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1. Overview

In this article we’ll discuss different types of AOP advice that can be created in Spring.

Advice is an action taken by an aspect at a particular join point. Different types of advice include “around,” “before” and “after” advice. The main purpose of aspects is to support cross-cutting concerns, such as logging, profiling, caching, and transaction management.

And if you want to go deeper into pointcut expressions, check out yesterdays intro to these.

2. Enabling Advice

With Spring, you can declare advice using AspectJ annotations, but you must first apply the @EnableAspectJAutoProxy annotation to your configuration class, which will enable support for handling components marked with AspectJ’s @Aspect annotation.

@Configuration
@ComponentScan(basePackages = {"org.baeldung.dao", "org.baeldung.aop"})
@EnableAspectJAutoProxy
public class TestConfig {
    ...
}

3. Before Advice

This advice, as the name implies, is executed before the join point. It does not prevent the continued execution of the method it advises unless an exception is thrown.

Consider the following aspect that simply logs the method name before it is called:

@Component
@Aspect
public class LoggingAspect {

    private Logger logger = Logger.getLogger(LoggingAspect.class.getName());

    @Pointcut("@target(org.springframework.stereotype.Repository)")
    public void repositoryMethods() {};

    @Before("repositoryMethods()")
    public void logMethodCall(JoinPoint jp) {
        String methodName = jp.getSignature().getName();
        logger.info("Before " + methodName);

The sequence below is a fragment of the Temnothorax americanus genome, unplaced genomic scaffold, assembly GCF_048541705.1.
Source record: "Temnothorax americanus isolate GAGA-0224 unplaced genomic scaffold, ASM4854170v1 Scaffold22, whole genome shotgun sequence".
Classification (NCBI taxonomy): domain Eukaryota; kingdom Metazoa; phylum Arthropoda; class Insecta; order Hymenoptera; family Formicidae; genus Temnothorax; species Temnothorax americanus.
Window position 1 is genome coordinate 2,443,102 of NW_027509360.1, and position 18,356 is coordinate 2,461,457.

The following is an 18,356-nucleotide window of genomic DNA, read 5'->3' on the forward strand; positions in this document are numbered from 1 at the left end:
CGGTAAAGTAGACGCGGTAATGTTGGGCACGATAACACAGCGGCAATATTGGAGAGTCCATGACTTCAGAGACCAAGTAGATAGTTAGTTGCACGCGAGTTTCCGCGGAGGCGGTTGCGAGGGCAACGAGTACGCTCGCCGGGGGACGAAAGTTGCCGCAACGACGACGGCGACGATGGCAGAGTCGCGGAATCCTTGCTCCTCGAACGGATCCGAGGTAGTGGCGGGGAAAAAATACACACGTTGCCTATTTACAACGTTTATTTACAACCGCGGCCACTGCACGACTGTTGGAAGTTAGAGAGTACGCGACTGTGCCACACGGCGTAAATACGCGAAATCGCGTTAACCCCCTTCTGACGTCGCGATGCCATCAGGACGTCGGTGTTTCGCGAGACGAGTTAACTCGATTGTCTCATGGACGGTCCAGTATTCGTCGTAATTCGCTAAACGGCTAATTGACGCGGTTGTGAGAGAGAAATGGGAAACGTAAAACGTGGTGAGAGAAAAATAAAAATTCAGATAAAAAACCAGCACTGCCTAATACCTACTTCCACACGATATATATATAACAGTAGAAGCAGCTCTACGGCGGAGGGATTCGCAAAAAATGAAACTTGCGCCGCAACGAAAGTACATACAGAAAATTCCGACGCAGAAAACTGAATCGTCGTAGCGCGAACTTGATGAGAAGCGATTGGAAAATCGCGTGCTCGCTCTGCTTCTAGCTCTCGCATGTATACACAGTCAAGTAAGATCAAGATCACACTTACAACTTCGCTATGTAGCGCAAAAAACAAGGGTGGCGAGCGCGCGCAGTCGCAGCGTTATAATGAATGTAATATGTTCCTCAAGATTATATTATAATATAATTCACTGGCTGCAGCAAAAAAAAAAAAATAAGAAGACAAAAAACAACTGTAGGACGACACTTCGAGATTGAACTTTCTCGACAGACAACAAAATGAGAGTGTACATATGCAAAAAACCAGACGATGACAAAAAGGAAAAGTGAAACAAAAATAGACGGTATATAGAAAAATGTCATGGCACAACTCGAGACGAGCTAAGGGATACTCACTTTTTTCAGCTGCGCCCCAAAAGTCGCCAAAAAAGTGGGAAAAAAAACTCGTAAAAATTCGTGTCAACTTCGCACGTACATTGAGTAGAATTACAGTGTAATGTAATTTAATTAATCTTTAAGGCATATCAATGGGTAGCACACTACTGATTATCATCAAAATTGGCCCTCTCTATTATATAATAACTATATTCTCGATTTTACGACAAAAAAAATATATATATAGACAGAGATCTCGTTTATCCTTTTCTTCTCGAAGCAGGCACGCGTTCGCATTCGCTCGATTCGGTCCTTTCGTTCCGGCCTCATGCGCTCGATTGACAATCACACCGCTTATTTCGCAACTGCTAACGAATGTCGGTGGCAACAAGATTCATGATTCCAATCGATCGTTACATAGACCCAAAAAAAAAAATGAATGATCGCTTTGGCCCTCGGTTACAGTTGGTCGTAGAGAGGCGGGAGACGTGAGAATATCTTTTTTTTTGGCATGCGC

}
}

The logMethodCall advice will be executed before any repository method defined by the repositoryMethods pointcut.

4. After Advice

After advice, declared by using the @After annotation, is executed after a matched method’s execution, whether or not an exception was thrown.

In some ways, it is similar to a finally block. In case you need advice to be triggered only after normal execution, you should use the returning advice declared by @AfterReturning annotation. If you want your advice to be triggered only when the target method throws an exception, you should use throwing advice, declared by using the @AfterThrowing annotation.

Suppose that we wish to notify some application components when a new instance of Foo is created. We could publish an event from FooDao, but this would violate the single responsibility principle. Instead, we can accomplish this by defining the following aspect:

@Component
@Aspect
public class PublishingAspect {

    private ApplicationEventPublisher eventPublisher;

    @Autowired
    public void setEventPublisher(ApplicationEventPublisher eventPublisher) {
        this.eventPublisher = eventPublisher;
    }

    @Pointcut("@target(org.springframework.stereotype.Repository)")
    public void repositoryMethods() {}

    @Pointcut("execution(* *..create*(Long,..))")
    public void firstLongParamMethods() {}

    @Pointcut("repositoryMethods() && firstLongParamMethods()")
    public void entityCreationMethods() {}

    @AfterReturning(value = "entityCreationMethods()", returning = "entity")